22 results

Margarita Kamiyenovskaya

22nd June 1941 was a Sunday. It was an ordinary weekend morning, when people could stay longer in bed and then start the day. At noon Molotov's [25] speech was broadcast on the radio, where he announced that fascists had attacked [the USSR] without declaring war and he added, 'Our cause is just and we will win.'

Soon the Germans started air raids. Trains heading for the rear of Russia departed from Tallinn railway station. Authorized employees of Estonia were evacuated and my father was among them as he was a doctor. Thus, our family had no choice but to leave. My father tried convincing three of his sisters to get evacuated with him, but they flatly refused. They thought that three elderly political ladies, fluent in German, had nothing to fear. If the Soviet regime didn't exile them, the Germans would do no harm to them. People say that they were murdered by the Germans in 1941, but I think they were merely killed by Estonians. It might have happened before the Germans' arrival. There were cases like that.
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Eva Ryzhevskaya

On 22nd June 1941 [the beginning of the Great Patriotic War] [25] Molotov [26] made the announcement on the radio that Germany had attacked the USSR without having declared war. It happened on Sunday. The next day we were told about demobilization at our courses.
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Henrich Kurizkes

I went to work as a pioneer leader [29] in a pioneer camp during the summer. The camp was located about 15 kilometers from Tallinn. I was to start on 15th June. We had just settled down, when on Sunday night of 22nd June 1941 we heard the roar of the artillery cannonade. It never occurred to us that it was a war. We thought it was another military training exercise. Then at noon, on 22nd June, we heard the Molotov [30] speech on the radio, and he said that Hitler's armies had attacked the USSR.

We returned to Tallinn where evacuation began and my parents decided to evacuate. Thank God, they didn't delay. Many Estonian and Jewish people didn't fear Germans as much as they did the Soviet power after the tragic deportation experience. This day played another tragic part in the life of Estonian Jews. Even before the German occupation, Estonians began to destroy the Jewish people. Estonia was one of the first European countries to report to Hitler that its territory was free, judenfrei, [31] from Jews. Hatred toward the Soviet power was so strong that it out-weighed all historical dislike of Germans by Estonians. The Germans were seen as liberators and rescuers, and Estonians were ready to fulfill all of their orders.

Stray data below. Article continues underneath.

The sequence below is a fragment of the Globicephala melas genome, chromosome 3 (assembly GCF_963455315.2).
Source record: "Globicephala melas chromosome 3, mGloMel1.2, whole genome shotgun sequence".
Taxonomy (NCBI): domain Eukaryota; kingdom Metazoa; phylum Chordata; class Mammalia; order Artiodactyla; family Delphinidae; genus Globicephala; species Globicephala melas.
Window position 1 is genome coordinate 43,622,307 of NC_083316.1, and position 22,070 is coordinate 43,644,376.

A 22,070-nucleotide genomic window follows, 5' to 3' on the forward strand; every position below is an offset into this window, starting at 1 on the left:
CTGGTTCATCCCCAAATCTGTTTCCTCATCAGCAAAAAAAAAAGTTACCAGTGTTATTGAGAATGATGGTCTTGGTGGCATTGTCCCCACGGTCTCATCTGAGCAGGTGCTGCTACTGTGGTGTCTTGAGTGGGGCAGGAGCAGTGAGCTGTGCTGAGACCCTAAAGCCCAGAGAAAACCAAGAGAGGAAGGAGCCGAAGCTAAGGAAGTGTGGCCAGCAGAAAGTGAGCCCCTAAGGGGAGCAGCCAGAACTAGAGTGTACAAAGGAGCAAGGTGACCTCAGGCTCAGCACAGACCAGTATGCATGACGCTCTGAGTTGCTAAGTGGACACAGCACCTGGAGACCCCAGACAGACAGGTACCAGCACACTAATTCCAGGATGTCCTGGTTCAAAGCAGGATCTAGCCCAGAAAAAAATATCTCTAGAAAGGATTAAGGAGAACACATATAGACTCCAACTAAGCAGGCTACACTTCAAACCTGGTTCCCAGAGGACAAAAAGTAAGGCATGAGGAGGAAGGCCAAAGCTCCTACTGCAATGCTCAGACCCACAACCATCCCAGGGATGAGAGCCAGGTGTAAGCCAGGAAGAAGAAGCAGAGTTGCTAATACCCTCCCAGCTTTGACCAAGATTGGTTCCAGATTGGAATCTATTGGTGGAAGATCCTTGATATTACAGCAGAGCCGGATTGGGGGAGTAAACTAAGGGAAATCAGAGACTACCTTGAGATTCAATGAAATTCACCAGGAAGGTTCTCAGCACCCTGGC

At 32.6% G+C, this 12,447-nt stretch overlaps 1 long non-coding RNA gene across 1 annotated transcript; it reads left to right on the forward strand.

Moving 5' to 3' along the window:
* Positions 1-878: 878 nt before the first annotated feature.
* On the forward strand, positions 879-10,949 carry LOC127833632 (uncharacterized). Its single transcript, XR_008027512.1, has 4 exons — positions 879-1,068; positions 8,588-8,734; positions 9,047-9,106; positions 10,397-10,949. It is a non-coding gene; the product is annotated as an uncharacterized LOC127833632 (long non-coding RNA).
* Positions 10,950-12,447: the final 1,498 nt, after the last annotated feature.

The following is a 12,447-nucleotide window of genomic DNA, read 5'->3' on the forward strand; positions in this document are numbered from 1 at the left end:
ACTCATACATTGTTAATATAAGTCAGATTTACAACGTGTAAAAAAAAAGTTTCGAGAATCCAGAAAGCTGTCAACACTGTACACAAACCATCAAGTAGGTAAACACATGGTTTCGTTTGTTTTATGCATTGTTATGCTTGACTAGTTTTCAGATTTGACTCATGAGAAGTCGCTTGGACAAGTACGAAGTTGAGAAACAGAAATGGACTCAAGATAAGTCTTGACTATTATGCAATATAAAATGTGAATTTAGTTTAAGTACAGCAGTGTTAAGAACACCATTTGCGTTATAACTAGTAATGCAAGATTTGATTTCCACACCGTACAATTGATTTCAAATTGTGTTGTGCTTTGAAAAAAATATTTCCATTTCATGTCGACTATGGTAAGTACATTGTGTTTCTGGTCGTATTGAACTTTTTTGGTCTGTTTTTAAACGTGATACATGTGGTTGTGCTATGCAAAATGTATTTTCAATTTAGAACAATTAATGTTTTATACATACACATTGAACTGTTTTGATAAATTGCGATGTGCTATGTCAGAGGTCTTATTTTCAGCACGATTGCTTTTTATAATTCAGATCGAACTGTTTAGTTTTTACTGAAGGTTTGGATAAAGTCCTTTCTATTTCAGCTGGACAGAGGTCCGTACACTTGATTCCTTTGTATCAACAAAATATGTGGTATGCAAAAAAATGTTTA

There were hardly any Jewish survivors in Estonia after the war. Even those who had been deported to Siberia had more of a chance of survival than those who refused to leave their homes. People thought that they would wear yellow stars, if the Germans wanted them to, and speak German and go along with the Germans. They all perished, but it wasn't until after the war that we heard about the Klooga concentration camp [32], mass shootings of Jews and other horrors.

Meanwhile my mother and father packed some belongings and we headed to the railway station. My father worked in the military supply store [department responsible for food and commodity supplies to military units and organizations of the town], and was to take care of transportation of its stock. My parents decided to go on separately rather than wait for one another.

Evacuation was organized from the very start of the war. There were freight trains at the freight station in Tallinn that moved on when they were full. We evacuated on 3rd July 1941. After our train crossed the bridge over the Narva River, the bridge was destroyed. We were told that all Estonians were to be evacuated to Ulianovsk where the government of Estonia had been evacuated [33]. We traveled for about three weeks. We had some food and clothes with us. We were lucky since some business organizations were traveling on our train and we could buy everything we needed from them: cookies, butter, tinned meat and fish. So we had sufficient food on the train.
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Arnold Fabrikant

On 18th June 1941 we had a prom at school, and on 22nd June I was supposed to go to Kiev to enter a college. There were disputes in the family: I wanted to study script writing since I had liked writing in my childhood, and attended a literature club in the House of Pioneers [also see All-Union pioneer organization] [13], while my parents thought this was no good and wanted me to become an engineer. They chose Kiev Aviation College for me. My train was to depart in the evening, but my father called at 6 in the morning. We were the only family with a telephone: there were only few telephones at that time. All my father said was: 'Don't send Nolia [affectionate for Arnold] away. I cannot tell you why. Let him give back his ticket and stay at home.' At 10 o'clock in the morning I went to return my ticket to the railroad cashier box on Karl Marx Street. When I left, I saw a crowd gathering around a street radio. I stopped and listened to Molotov's [14] speech about the beginning of the Great Patriotic War.
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Dina Kuremaa

We got to know that Hitler's troops unleashed war in 1939, when fascists attacked Poland [14]. At that time Father was corresponding with his relatives in Poland. They fled to Soviet Ukraine, when the German troops entered Poland. At that time fugitives were let in there. When they wrote to us from Ukraine, Father wanted them to come to us Tallinn. I don't know why they didn't come at once. Then the Germans captured Estonia, and we got evacuated. That was all we knew about Father's relatives. All of them must have perished.